Rainbow Warrior (1957)
The Rainbow Warrior in port at Bastia in 2006
|Owner:||Craig & Sons, Aberdeen, United Kingdom
Greenpeace (1989 – 2011), Friendship (2011 - )
|Port of registry:||Amsterdam, Netherlands (1989 – )|
|Builder:||Cochrane & Sons, Selby, United Kingdom.|
|Identification:||IMO number: 5300481
MMSI number: 244535000Call sign: PC8024
|Status:||Retired, 16 August 2011|
|Class & type:||Motor assisted schooner|
|Tonnage:||555 GT (gross tonnage)|
|Length:||55.20 m (181 ft 1 in)|
|Beam:||8.54 m (28 ft 0 in)|
|Draught:||4.6 m (15 ft 1 in)|
|Propulsion:||Two Diesel Deutz-MWM
2 × 6 cylinder
2 x 500 KW
|Speed:||13 knots (maximum)
10 knots (cruising)
|Boats & landing
|Notes:||Sail area: 650 m²|
The Rainbow Warrior (sometimes informally called Rainbow Warrior II) is a three-masted schooner most notable for service with the environmental protection organization Greenpeace. She was built from the hull of the deep sea fishing ship Ross Kashmir (later the Grampian Fame), which had been built in Selby, North Yorkshire and launched in 1957. Another vessel, the Ross Tiger, built in the same year by the same builder, Cochrane and Sons, and for the same company, Ross Trawlers, also survives to the present day. Rainbow Warrior was originally 44 metres long and powered by steam, but was extended to 55.2 m in 1966. Greenpeace gave the vessel new masts, a gaff rig, a new engine and a number of environmentally low-impact systems to handle waste, heating and hot water. She was officially re-launched in Hamburg on 10 July 1989, the fourth anniversary of the sinking of her predecessor, the original Rainbow Warrior.
Over the course of her career, Rainbow Warrior has participated in activist campaigns such as a blockade of the Russian whaling fleet, protested French nuclear weapons testing, stopped ships with cargos of coal and palm oils, as well as humanitarian activities such as evacuating the inhabitants of Rongelap after the island was contaminated by nuclear testing and providing aid after the 2004 Indian Ocean tsunami. The Rainbow Warrior, piloted by skipper Mike Fincken, docked at the Legazpi City port in Albay on 22 May 2008 for a one month long "Quit Coal, Save the Climate" Philippines tour and campaign aimed to educate people on the effects of the use of coal on the environment, specifically on climate change. The tour proposed alternative energy sources such as geothermal and solar energy.
The Rainbow Warrior damaged the Tubbataha Reef, a world heritage site in the Philippines in 2005. Greenpeace was fined $7,000.00 for the damaging almost 1,076 sq ft of the coral reef.Greenpeace blamed faulty maps provided by the Philippine government for the accident. The BBC quoted Greenpeace official Red Constantino as saying "The chart indicated we were a mile and a half" from the coral reef when the ship ran aground. Greenpeace paid the fine.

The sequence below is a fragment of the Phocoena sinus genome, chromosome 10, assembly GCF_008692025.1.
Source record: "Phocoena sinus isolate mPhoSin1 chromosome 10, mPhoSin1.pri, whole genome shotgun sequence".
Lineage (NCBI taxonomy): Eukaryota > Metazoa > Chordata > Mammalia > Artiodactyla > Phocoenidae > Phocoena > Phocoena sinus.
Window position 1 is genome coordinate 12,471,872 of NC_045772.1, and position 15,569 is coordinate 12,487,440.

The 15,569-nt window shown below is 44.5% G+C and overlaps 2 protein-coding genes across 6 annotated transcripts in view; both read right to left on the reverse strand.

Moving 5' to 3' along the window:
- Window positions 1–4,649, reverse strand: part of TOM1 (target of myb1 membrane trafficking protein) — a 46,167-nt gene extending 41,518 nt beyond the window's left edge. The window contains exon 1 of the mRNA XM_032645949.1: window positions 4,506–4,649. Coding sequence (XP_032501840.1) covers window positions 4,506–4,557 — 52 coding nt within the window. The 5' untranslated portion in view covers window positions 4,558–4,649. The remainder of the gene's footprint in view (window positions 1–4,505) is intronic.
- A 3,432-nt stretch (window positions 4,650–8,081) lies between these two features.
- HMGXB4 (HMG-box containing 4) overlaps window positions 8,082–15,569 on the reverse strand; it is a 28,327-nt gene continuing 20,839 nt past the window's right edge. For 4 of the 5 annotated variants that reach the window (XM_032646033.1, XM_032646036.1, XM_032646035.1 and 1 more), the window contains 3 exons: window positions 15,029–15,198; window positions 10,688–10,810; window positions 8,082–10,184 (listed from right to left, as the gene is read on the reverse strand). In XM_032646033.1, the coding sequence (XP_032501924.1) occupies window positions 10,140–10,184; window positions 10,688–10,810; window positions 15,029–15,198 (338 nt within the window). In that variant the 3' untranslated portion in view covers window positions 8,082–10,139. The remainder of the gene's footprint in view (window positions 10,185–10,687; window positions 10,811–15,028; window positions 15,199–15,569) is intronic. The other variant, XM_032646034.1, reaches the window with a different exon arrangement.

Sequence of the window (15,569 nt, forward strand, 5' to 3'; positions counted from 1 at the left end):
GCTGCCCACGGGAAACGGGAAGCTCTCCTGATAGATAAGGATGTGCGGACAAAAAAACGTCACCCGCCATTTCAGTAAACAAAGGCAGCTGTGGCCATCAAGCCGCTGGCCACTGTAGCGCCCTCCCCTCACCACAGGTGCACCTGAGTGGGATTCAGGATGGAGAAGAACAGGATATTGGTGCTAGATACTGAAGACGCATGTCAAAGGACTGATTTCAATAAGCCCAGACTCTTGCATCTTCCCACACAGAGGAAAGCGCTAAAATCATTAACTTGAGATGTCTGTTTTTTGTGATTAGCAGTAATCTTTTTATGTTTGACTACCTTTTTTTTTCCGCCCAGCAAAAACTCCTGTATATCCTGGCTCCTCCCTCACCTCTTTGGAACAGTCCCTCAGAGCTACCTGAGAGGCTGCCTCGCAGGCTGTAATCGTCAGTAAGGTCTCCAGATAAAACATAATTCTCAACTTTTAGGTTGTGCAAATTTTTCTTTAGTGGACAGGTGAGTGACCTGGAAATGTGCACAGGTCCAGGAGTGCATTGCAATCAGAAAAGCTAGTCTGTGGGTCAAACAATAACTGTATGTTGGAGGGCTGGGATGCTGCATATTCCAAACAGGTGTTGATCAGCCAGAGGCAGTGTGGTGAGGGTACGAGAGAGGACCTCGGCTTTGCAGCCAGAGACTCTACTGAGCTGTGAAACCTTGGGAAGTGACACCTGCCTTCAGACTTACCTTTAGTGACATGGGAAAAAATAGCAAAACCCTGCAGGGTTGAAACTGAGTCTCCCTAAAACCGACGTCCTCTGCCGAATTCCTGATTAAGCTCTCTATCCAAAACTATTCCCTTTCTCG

The Rainbow Warrior was retired in August 2011 and sold to Friendship, a Bangladesh NGO, to serve as a hospital ship, renamed Rongdhonu, Bengali for rainbow. She docked in the port of Chittagong on 29 August to undergo a refitting for her new function.
The Rainbow Warrior in port at Genoa in 2007
The Rainbow Warrior in port at Wellington in 2008
The Rainbow Warrior in port at West India Docks,London in 2009
|Wikimedia Commons has media related to Rainbow Warrior (ship, 1957).|
- Official Greenpeace page on the Rainbow Warrior
- New Zealand website on the Rainbow Warrior
- Australian Greenpeace website on the Rainbow Warrior
- Specifications of the Rainbow Warrior (on Greenpeace site)
- "Vessel details RAINBOW WARRIOR: Current position, data, and photos of RAINBOW WARRIOR". Digital-Seas.com. Retrieved 2010-07-10.
- Lancashire FLOAT | Word Search | Item. Float-trawlers.lancashire.gov.uk.
- Environmentally friendly technologies on Rainbow warrior[dead link]
- "Greenpeace's Rainbow Warrior begins refit as Bangladesh hospital ship". The Guardian. 29 August 2011. Retrieved 19 December 2012.
- Abs-Cbn Interactive, Greenpeace ship visits Legazpi for 'quit coal' campaign
- BBC News Greenpeace fined for reef damage